Within the fundamentalist sects of some religions, sacrifice has come to mean doing without comfort and even inflicting pain. Mortification and penance were common medieval church practices, which approached pure masochism. And while there is value in discipline, personal abuse has nothing to do with spirituality.

Tribal societies use ritual and ceremony to help individuals or groups make commitments to live more closely in harmony to the gods. Ritual and ceremony are the vital cores of their culture. Our tribal ancestors took their ceremonial work very seriously, too. They knew that, conducted with integrity and with the support of the community, ceremony was the most powerful way to focus and commit an individual to live closer to the God Space.

We have little understanding of real ceremony and legitimate sacrifice today. These practices have been expunged from our cultural ethic and drained of their traditional vitality. The ceremonies we do practice, like marriage or baptism, are mostly empty shells with little real spiritual significance and only superficial community support. The idea of sacrifice also flies in the face of our “I want it now,” materialistic culture. Fortunately, sacrifice is largely a personal matter, and you have the freedom in every moment to choose to live from the God Space. If you do not do it today, The Universe (the events of your life) will ask it of you tomorrow.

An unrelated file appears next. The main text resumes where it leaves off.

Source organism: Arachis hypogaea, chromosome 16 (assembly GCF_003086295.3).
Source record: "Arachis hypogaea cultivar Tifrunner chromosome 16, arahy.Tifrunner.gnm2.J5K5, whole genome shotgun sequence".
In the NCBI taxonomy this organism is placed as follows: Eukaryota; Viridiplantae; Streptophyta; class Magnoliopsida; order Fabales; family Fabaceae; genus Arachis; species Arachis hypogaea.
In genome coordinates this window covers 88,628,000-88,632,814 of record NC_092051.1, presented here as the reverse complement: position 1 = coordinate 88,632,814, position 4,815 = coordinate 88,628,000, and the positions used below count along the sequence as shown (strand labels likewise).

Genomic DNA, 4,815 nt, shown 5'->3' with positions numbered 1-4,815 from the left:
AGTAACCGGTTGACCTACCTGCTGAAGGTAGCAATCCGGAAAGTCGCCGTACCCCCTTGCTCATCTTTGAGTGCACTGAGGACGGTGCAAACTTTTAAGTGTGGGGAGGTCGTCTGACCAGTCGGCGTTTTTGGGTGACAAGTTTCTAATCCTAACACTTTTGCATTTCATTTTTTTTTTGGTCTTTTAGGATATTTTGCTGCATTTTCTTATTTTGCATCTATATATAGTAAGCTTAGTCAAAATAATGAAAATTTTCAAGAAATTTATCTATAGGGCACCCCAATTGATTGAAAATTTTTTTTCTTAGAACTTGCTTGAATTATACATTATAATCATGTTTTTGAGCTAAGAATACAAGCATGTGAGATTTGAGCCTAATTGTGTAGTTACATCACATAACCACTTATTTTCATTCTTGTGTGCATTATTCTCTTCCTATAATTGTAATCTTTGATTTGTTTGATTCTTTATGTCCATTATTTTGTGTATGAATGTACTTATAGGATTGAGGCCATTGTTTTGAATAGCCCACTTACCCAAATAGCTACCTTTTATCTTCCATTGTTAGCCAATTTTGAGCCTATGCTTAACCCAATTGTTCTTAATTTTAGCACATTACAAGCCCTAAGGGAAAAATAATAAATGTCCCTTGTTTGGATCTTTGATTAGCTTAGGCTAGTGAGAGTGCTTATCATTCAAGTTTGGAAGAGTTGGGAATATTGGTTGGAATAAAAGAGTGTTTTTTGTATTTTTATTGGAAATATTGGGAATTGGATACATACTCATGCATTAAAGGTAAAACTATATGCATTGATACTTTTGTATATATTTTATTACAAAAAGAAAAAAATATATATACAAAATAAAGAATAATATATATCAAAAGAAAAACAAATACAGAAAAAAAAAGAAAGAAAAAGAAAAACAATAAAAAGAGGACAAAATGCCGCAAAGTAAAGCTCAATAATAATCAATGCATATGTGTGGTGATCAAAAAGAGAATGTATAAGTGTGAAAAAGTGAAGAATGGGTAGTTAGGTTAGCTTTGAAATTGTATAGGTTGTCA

About the author:
Ross had a private healing practice in Santa Fe for 20 years and relocated several years ago to Charlottesville, Virginia. In 1998 Ross wrote his first book Healing The Shadow, which looks at the dark forces in our lives, their powerful role in affecting us and how we can deal with them. In 2004 Ross released his second book, Truth which offers a spiritual explanation of life and offers many healing techniques. In January of 2008 Ross released his third book, Journey to Enlightenment, which explores the barriers we put up to our spiritual development. Ross writes extensively about life and spirituality on his web site. His articles and books can be found at: